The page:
One thing anyone who studies foreign policy for a living knows is that fairytale endings never happen in war. I suspect Ukraine will follow this sad trend.
Why should we expect anything different? War never conforms to humanity’s desire for the good guys to defeat the bad guys.
Indeed, great power politics grounded in realpolitik but shaped by mankind’s sense of morality is a mixture that yields tragic results. The demand for closure, clean endings to conflicts where the antagonists get punished, is rarely fulfilled.
Wars only have happy endings in the movies.
In fact, some wars never seem...

One thing anyone who studies foreign policy for a living knows is that fairytale endings never happen in war. I suspect Ukraine will follow this sad trend.

Why should we expect anything different? War never conforms to humanity’s desire for the good guys to defeat the bad guys.

Indeed, great power politics grounded in realpolitik but shaped by mankind’s sense of morality is a mixture that yields tragic results. The demand for closure, clean endings to conflicts where the antagonists get punished, is rarely fulfilled.

Wars only have happy endings in the movies.

In fact, some wars never seem to end, as the combatants are left unfulfilled — or just haven’t been weakened enough. That’s why so many historians see World Wars One and Two as really the same war, just with smaller conflicts in between that broke up the course of tragic events.

Such a reading of history is surely a sign of what is to come in Ukraine. The likely culmination of thousands of people on both sides dead and wounded, dreams crushed, hopes dashes, and lives shattered, will be an imperfect peace that both sides will surely find fault with. It may even lead to a second Russia-Ukraine war just years down the road.

The state of play on the ground suggests that not a lot will change in the next few weeks or months. Due to a series of strategic mistakes by Russian president Vladimir Putin, Moscow’s forces won’t be able to get much further than they already have. Sure, Putin could artillery strike and vacuum bomb his way to something he might try and call victory, but with each bomb he drops, more and more sanctions will be slapped on Russia and military aid will flow to Ukraine. At some point — unless he is irrational and decides to use weapons of mass destruction — he will seek something resembling peace.

As for Ukraine, Kyiv has no way to win, though it’s also unlikely to be swallowed whole by the Russian bear. Ukraine has now over 22,000 anti-tank weapons — Russia has only 12,000 tanks in its entire army! — along with billions of dollars of advanced arms on the way. In the days and weeks ahead, Ukraine will be stocked with defensive arms like NLAWs, Stinger missiles, and potentially air defense systems that will make it very costly for Russia to take much more territory. However, Ukraine has few weapons that could allow it to go on the offensive and take back much ground.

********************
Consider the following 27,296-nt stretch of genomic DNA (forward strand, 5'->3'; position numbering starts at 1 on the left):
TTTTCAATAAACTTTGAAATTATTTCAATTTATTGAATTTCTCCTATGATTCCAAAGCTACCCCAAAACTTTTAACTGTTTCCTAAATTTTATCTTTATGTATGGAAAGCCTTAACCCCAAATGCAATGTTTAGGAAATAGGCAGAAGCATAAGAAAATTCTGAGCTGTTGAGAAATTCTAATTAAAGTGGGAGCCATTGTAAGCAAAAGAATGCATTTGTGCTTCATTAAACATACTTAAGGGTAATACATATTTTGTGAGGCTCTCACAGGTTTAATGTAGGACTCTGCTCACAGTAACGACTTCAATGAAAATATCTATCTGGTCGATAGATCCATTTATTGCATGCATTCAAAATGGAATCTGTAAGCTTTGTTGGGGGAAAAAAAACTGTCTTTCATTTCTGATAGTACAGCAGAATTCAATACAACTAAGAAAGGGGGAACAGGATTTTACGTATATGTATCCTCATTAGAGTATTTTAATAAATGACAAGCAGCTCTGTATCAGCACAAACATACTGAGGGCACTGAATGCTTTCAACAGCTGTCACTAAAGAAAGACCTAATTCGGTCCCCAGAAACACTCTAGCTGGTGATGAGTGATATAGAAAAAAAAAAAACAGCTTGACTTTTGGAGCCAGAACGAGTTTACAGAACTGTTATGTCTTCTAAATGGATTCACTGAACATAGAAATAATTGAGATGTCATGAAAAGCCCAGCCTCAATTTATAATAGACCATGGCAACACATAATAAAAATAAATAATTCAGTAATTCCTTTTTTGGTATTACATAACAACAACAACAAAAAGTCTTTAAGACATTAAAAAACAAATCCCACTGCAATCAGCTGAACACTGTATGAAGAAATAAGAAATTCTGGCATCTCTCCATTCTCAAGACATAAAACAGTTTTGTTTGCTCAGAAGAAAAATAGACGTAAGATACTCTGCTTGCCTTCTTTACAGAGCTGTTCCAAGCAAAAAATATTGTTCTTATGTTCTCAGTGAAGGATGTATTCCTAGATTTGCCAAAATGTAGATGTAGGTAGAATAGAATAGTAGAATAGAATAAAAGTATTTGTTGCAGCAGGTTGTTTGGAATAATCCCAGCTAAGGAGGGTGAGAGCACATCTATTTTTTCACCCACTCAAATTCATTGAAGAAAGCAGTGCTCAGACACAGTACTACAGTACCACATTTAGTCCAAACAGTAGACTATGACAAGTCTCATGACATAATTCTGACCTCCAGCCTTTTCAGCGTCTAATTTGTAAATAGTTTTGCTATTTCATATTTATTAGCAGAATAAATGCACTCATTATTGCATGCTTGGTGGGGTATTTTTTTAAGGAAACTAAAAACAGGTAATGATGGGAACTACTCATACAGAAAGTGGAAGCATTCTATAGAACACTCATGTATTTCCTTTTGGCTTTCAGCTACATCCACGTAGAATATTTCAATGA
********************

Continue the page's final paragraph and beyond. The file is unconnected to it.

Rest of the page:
All of this means more and more blood will be spilled until both parties see peace as the only way out. So what will peace look like? My prediction is that no one will like it, but everyone will live with it — for the time being.

In fact, the biggest concession has already been made: Ukraine has already stated that it sees no way it can join NATO. Kyiv also has no way to dislodge Russian forces from the territories it has captured. So Russia does get a win in these two key areas — a weakened Ukraine that can’t fully join the West.

But Putin should be careful what he wishes for. What is left of Ukraine will become an armed camp ready to fight Russia across all domains. There is talk of giving Ukraine perhaps thousands of tanks, the latest UAVs, missile defenses, and NATO training on a scale far beyond what it received in the past. And considering the present state of Russia’s military, Kyiv will be more than a match for Moscow in the years ahead.

Here is where many who want to see Russia pay for its sins won’t be happy. I suspect that another group, like what was crafted after Russia invaded Crimea, will be formed to hammer out some sort of truce and track ceasefire violations. The fighting will then stop.

There will be no peace treaty, no formal signing ceremony, and most importantly, no apologies from Mr. Putin. The peace will look like the aftermath of what was the state of play in Eastern Ukraine in the Donbas region — not exactly peace in the traditional sense of the word, but not all-out war and slaughter. Ukraine seems destined to become a giant frozen conflict, one that could get reignited at any moment, by accident or on purpose.

And of course, there will be wider ramifications, and here is where Putin pays the piper. The sanctions slapped on Russia will likely never come off, as the cries to see Putin get regime-changed will never go away. That means Moscow will become a giant vassal state of Beijing. China will buy every scrap of oil, gas, timber, and ordnance it can get its hands on.

There is, of course, a chance that none of this transpires, that Joe Biden caves to a no-fly zone, that World War III ensues and we are all dead. Then the survivors will only be able to wish for the most imperfect kind of peace.